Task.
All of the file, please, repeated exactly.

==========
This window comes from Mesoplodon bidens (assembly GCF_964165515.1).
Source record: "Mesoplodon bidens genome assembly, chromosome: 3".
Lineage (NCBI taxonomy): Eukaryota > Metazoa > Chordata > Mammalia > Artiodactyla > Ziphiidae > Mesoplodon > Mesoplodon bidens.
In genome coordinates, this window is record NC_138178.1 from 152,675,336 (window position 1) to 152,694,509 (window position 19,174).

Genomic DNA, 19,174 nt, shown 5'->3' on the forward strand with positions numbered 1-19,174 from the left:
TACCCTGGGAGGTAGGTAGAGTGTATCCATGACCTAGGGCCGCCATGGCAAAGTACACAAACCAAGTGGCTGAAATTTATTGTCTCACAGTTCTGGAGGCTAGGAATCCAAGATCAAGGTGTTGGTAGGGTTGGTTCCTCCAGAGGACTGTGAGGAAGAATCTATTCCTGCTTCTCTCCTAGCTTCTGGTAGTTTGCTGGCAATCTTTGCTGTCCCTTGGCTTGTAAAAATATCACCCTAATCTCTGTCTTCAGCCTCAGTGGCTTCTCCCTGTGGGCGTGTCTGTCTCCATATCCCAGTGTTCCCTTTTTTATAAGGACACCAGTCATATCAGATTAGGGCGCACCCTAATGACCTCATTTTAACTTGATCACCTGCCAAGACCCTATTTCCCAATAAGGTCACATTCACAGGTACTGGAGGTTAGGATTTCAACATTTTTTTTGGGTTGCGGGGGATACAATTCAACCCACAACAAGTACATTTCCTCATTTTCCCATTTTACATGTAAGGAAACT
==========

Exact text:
This window comes from Mesoplodon bidens (assembly GCF_964165515.1).
Source record: "Mesoplodon bidens genome assembly, chromosome: 3".
Lineage (NCBI taxonomy): Eukaryota > Metazoa > Chordata > Mammalia > Artiodactyla > Ziphiidae > Mesoplodon > Mesoplodon bidens.
In genome coordinates, this window is record NC_138178.1 from 152,675,336 (window position 1) to 152,694,509 (window position 19,174).

Genomic DNA, 19,174 nt, shown 5'->3' on the forward strand with positions numbered 1-19,174 from the left:
TACCCTGGGAGGTAGGTAGAGTGTATCCATGACCTAGGGCCGCCATGGCAAAGTACACAAACCAAGTGGCTGAAATTTATTGTCTCACAGTTCTGGAGGCTAGGAATCCAAGATCAAGGTGTTGGTAGGGTTGGTTCCTCCAGAGGACTGTGAGGAAGAATCTATTCCTGCTTCTCTCCTAGCTTCTGGTAGTTTGCTGGCAATCTTTGCTGTCCCTTGGCTTGTAAAAATATCACCCTAATCTCTGTCTTCAGCCTCAGTGGCTTCTCCCTGTGGGCGTGTCTGTCTCCATATCCCAGTGTTCCCTTTTTTATAAGGACACCAGTCATATCAGATTAGGGCGCACCCTAATGACCTCATTTTAACTTGATCACCTGCCAAGACCCTATTTCCCAATAAGGTCACATTCACAGGTACTGGAGGTTAGGATTTCAACATTTTTTTTGGGTTGCGGGGGATACAATTCAACCCACAACAAGTACATTTCCTCATTTTCCCATTTTACATGTAAGGAAACT